Stop’s Communications Director, William Owen, points out that there is often limited public information available regarding law enforcement’s contracts with private surveillance companies. This lack of transparency makes it challenging to hold law enforcement agencies accountable for potential privacy violations and unreasonable searches and seizures. Owen notes, “It takes something like a [Freedom of Information Law] request to then receive any information from the NYPD, which often is redacted.”
The NYPD contract reveals that in 2018, the department acquired Voyager Labs’ tools, specifically Voyager Analytics and Genesis, at a cost of nearly $9 million. Additionally, they allocated over $1.6 million for service renewals in 2021. The department has confirmed that they are still actively collaborating with Voyager.
Engagement of NYPD with Voyager Labs: Implications and Concerns
As previously reported by The Guardian, Voyager Labs positions itself as a software company assisting law enforcement in surveillance and investigations by aggregating and reconstructing individuals’ complete digital footprints.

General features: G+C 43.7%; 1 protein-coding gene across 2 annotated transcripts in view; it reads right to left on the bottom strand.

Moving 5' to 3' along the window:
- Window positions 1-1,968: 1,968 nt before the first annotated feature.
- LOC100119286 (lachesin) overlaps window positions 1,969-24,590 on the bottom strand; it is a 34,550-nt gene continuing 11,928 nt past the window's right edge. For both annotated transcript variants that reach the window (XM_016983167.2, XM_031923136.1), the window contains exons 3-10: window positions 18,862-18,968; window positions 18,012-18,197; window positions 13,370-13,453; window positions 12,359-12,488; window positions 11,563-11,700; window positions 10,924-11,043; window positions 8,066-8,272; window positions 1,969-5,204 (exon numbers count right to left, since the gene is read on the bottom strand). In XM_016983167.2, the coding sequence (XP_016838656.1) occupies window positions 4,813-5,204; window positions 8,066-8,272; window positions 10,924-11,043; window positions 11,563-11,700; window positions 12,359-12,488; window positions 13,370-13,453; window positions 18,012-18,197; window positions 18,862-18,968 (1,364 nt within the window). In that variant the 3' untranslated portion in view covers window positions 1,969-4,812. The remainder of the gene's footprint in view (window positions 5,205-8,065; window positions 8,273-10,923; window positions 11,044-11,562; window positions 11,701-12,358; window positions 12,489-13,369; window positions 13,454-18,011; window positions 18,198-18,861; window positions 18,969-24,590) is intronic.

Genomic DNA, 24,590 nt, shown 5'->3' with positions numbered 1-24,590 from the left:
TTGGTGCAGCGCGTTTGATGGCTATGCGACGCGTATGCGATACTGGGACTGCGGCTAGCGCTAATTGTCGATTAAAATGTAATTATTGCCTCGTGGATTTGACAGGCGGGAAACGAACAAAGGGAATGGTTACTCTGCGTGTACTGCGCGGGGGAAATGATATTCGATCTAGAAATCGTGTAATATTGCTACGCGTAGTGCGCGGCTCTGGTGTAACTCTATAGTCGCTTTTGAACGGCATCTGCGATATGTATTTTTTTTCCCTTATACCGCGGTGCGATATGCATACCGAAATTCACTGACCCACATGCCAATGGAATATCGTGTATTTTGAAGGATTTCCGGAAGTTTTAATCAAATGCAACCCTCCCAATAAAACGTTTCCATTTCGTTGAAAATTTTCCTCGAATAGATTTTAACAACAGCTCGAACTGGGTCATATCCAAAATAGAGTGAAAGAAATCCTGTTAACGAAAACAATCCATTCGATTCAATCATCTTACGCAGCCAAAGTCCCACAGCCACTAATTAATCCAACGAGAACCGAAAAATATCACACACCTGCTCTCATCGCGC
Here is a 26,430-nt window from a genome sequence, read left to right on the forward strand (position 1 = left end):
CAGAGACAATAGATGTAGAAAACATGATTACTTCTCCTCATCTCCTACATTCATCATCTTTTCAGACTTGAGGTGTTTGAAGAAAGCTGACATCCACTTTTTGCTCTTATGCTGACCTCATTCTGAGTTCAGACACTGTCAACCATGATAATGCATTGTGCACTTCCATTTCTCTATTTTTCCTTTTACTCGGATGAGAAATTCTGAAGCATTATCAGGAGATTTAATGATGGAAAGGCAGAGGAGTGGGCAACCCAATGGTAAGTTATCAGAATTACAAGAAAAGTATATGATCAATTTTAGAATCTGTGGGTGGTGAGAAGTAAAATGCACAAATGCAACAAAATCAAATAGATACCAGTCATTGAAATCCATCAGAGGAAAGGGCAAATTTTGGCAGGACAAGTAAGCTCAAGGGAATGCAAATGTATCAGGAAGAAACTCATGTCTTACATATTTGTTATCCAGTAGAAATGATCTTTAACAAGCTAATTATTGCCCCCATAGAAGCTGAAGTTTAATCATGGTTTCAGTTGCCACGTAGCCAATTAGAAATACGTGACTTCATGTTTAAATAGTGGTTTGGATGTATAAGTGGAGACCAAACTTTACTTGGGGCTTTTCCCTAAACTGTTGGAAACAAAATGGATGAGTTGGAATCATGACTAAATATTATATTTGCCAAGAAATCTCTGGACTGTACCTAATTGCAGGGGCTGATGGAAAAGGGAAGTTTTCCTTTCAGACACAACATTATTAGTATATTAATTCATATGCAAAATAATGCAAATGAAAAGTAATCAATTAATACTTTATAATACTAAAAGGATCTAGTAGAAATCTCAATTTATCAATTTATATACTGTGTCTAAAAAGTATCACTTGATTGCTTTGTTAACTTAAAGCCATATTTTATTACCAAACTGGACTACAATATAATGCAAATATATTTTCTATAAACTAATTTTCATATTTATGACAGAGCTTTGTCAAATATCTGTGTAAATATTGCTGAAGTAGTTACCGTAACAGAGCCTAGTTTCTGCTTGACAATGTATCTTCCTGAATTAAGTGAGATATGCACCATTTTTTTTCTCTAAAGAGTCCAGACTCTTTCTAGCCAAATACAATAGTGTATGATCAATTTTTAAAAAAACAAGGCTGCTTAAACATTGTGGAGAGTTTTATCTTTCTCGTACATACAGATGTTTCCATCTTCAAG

Internal documents obtained by the civil rights organization, The Brennan Center, and shared with The Guardian in 2021 illustrate that Voyager informs its clients that its analytics software can create a comprehensive map of an individual’s online posts and their social connections. This encompasses direct connections on social media platforms and “indirect” connections, referring to individuals with whom the subject of the investigation shares at least four mutual friends. The company’s user guide indicates that this capability enables the software to “unearth previously unknown middlemen or instances of improper association.” Notably, even if someone removes a friend from their social network, the company maintains an archive of their prior connection.